Everyone Has a Story

By on May 9, 2018

StoryCorps tour asks Jacksonites to cozy up to the mic

JACKSON HOLE, WY – History is so much more than important dates and events that change the world. It is more than facts and figures and outcomes of wars, said Emy diGrappa, of Wyoming Humanities, and producer and host of think WY radio.

“History is yesterday,” diGrappa said. “History is last week. History is decades ago.”

History includes the lives of everyday people, their stories of living through depressions, or even just surviving with black and white TVs and before the internet, she said.

“When you bring people and faces and real-life happenings, then you bring history to life,” diGrappa said. “History doesn’t have to be boring facts, figures and old pictures.”

The StoryCorps Mobile Tour collects stories from around the country by offering recording sessions to people in different communities. Now Jackson will have its turn. It will record stories May 24 to June 22. Registration for recording times opens at 10 a.m. Thursday.

StoryCorps began in October 2003 with a story booth in Grand Central Terminal in New York City. Its mission is “to preserve and share humanity’s stories in order to build connections between people and create a more just and compassionate world.”

In doing so, StoryCorps hopes to remind people of their “shared humanity, to strengthen and build the connections between people, to teach the value of listening, and to weave into the fabric of our culture the understanding that everyone’s story matters.”

The result is also “an invaluable archive for future generations.”

The booth will be set up near the Jackson Hole Historical Society and Museum on 225 N. Cache St.

StoryCorps will host an opening reception on May 24, the time had not been set as of press time, to show people the booth and answer questions about the process.

ThinkWy/Wyoming Humanities is partnering with StoryCorps.

“The humanities is a natural partner with them,” diGrappa said. “That’s kind of what we do, we tell the human story.” Wyoming Public Media is also a partner for the event.

People are encouraged to sign up for sessions in pairs, so they can engage in meaningful conversations that are archived. The recordings are archived at the Library of Congress. Recording sessions usually take about 40 minutes. Participants are invited to record in the language of their choice and discuss topics that matter most to them.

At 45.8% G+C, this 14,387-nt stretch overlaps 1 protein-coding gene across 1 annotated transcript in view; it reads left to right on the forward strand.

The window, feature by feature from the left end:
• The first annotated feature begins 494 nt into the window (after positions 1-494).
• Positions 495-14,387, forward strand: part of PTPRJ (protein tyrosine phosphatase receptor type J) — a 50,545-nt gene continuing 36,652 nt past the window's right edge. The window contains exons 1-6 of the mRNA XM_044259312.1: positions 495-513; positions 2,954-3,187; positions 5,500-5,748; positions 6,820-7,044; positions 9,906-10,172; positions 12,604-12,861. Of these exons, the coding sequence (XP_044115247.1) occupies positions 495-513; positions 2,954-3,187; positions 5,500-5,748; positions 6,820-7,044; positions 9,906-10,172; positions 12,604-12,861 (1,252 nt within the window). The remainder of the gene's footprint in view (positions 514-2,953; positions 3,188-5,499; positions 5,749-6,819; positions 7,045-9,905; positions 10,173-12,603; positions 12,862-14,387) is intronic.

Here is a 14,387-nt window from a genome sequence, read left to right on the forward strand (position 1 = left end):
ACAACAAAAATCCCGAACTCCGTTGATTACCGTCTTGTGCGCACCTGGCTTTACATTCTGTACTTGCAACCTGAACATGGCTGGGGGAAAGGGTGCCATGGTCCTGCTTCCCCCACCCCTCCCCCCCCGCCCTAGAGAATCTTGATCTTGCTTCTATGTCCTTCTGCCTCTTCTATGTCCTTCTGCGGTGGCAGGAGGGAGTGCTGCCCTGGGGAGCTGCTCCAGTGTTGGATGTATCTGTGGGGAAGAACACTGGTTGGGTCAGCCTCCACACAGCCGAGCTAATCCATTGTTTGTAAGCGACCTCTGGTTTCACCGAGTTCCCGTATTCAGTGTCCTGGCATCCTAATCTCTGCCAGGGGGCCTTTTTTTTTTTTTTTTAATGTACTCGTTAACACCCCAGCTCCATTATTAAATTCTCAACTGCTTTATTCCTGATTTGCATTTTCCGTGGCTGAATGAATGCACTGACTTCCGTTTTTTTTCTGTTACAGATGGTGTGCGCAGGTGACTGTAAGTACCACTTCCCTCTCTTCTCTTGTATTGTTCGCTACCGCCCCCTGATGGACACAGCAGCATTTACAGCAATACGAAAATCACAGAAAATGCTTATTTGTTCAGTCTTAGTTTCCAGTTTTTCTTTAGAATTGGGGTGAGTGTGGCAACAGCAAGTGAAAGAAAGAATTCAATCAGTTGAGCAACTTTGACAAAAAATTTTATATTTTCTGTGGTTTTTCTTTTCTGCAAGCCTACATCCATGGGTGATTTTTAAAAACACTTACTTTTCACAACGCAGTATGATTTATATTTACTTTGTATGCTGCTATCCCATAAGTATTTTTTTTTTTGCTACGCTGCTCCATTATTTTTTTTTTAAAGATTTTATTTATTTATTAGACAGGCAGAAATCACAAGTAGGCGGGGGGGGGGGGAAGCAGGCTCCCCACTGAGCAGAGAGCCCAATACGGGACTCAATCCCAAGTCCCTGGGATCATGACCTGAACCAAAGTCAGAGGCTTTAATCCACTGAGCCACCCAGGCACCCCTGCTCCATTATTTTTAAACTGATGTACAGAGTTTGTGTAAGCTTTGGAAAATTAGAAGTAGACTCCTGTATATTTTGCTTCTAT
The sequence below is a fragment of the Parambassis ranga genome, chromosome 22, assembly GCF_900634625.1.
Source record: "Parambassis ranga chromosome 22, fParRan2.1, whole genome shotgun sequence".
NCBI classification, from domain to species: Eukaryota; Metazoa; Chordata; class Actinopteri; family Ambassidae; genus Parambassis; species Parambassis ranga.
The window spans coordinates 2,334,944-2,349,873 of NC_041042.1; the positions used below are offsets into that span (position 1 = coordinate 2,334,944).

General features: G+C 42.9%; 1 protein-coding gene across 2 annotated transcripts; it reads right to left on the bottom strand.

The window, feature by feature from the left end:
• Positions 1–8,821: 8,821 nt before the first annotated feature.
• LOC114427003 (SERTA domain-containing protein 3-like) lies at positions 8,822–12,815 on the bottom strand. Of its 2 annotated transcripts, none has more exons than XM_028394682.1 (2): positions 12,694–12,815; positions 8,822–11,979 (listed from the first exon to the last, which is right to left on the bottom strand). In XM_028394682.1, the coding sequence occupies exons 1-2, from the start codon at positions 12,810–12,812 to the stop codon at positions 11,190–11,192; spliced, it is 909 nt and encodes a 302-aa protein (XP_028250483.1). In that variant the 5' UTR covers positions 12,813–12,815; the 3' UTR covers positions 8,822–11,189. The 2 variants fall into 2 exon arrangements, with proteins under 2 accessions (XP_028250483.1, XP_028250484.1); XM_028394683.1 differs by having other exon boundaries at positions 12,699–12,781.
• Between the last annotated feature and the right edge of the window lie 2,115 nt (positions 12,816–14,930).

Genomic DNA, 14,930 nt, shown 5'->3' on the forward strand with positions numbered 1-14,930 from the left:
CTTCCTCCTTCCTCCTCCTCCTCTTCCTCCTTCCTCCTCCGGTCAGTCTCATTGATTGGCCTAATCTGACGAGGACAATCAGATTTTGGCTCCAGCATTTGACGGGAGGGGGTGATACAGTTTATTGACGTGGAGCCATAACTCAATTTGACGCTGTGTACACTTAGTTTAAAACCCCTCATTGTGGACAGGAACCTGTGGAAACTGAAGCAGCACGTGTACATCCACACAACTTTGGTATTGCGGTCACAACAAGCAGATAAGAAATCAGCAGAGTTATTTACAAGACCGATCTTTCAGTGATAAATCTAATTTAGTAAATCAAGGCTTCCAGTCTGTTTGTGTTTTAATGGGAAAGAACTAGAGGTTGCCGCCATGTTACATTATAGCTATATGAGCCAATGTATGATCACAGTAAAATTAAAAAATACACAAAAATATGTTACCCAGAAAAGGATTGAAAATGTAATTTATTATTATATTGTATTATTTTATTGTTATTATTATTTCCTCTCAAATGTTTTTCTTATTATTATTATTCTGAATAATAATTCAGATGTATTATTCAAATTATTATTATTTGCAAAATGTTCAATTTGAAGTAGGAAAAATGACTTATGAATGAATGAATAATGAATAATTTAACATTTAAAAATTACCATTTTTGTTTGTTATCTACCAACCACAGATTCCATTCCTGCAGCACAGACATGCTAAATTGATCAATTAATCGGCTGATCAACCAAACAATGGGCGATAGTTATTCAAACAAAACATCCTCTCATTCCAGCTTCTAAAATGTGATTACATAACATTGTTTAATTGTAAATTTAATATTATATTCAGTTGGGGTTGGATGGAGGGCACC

“This is a way for people to tell their favorite stories, share their lives and archive it in history,” diGrappa said.

Coming in pairs usually allows people to feel more comfortable during recordings. StoryCorps also provides a list of questions to get the conservation started. diGrappa said she hoped young people interview their grandparents, or a mother or father talks with their child. She’d love to hear two people who have lived in Jackson decades talk about when and why they arrived in town, what has made them stay and how town has changed.

“I just want a diverse collection of voices and ages,” diGrappa said.

The entire process takes about an hour, although the actual recording is only about 40 minutes. A facilitator will answer questions and sit in during the recording and interview participants who come without a partner. Facilitators will monitor the audio and keep track of time. They might ask a question during the recording, but are not there to interview.

Participants should bring questions with them—there are guides and suggestions on the StoryCorps website like: Who has been the most important person in your life? What was the happiest moment of our life? The saddest? Who has been the biggest influence in your life? What lessons did they teach you? The questions are suggestions to get the conversation started, but people are encouraged to go where the conversation leads them.

Some of the recordings might be featured on NPR. All of the recordings will eventually publish online, diGrappa said. Participants will also receive a digital copy of the interview they can download once it’s been archived.

To sign up, people can visit storycorps.org. Participants are asked to supply a $25 donation.

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